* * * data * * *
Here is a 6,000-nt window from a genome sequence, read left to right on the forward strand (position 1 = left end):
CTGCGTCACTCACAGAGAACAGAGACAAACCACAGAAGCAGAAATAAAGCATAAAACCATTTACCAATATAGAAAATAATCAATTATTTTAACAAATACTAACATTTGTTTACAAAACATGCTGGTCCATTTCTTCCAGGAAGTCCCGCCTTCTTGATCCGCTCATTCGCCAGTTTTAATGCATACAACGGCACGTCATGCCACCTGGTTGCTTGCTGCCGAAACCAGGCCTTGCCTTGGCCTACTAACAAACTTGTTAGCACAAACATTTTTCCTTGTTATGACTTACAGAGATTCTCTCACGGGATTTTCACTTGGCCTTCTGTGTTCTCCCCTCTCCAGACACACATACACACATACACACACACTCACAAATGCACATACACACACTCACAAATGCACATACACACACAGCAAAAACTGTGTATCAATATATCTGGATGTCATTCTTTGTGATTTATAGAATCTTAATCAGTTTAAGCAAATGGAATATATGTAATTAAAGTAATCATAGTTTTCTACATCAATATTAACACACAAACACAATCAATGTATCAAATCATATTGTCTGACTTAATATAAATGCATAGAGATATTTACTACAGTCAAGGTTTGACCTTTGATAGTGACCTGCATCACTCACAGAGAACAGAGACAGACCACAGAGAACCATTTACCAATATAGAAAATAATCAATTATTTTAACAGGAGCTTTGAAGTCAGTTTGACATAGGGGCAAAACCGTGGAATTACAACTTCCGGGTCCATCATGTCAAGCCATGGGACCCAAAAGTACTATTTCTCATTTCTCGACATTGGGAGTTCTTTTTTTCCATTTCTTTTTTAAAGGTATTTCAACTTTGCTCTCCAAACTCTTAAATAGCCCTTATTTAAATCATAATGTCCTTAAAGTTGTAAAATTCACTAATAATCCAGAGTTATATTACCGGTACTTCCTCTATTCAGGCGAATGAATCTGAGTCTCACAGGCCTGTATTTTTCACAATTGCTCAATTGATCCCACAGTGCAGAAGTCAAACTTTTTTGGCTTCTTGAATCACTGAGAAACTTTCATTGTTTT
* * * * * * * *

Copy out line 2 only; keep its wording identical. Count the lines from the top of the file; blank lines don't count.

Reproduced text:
CTGCGTCACTCACAGAGAACAGAGACAAACCACAGAAGCAGAAATAAAGCATAAAACCATTTACCAATATAGAAAATAATCAATTATTTTAACAAATACTAACATTTGTTTACAAAACATGCTGGTCCATTTCTTCCAGGAAGTCCCGCCTTCTTGATCCGCTCATTCGCCAGTTTTAATGCATACAACGGCACGTCATGCCACCTGGTTGCTTGCTGCCGAAACCAGGCCTTGCCTTGGCCTACTAACAAACTTGTTAGCACAAACATTTTTCCTTGTTATGACTTACAGAGATTCTCTCACGGGATTTTCACTTGGCCTTCTGTGTTCTCCCCTCTCCAGACACACATACACACATACACACACACTCACAAATGCACATACACACACTCACAAATGCACATACACACACAGCAAAAACTGTGTATCAATATATCTGGATGTCATTCTTTGTGATTTATAGAATCTTAATCAGTTTAAGCAAATGGAATATATGTAATTAAAGTAATCATAGTTTTCTACATCAATATTAACACACAAACACAATCAATGTATCAAATCATATTGTCTGACTTAATATAAATGCATAGAGATATTTACTACAGTCAAGGTTTGACCTTTGATAGTGACCTGCATCACTCACAGAGAACAGAGACAGACCACAGAGAACCATTTACCAATATAGAAAATAATCAATTATTTTAACAGGAGCTTTGAAGTCAGTTTGACATAGGGGCAAAACCGTGGAATTACAACTTCCGGGTCCATCATGTCAAGCCATGGGACCCAAAAGTACTATTTCTCATTTCTCGACATTGGGAGTTCTTTTTTTCCATTTCTTTTTTAAAGGTATTTCAACTTTGCTCTCCAAACTCTTAAATAGCCCTTATTTAAATCATAATGTCCTTAAAGTTGTAAAATTCACTAATAATCCAGAGTTATATTACCGGTACTTCCTCTATTCAGGCGAATGAATCTGAGTCTCACAGGCCTGTATTTTTCACAATTGCTCAATTGATCCCACAGTGCAGAAGTCAAACTTTTTTGGCTTCTTGAATCACTGAGAAACTTTCATTGTTTT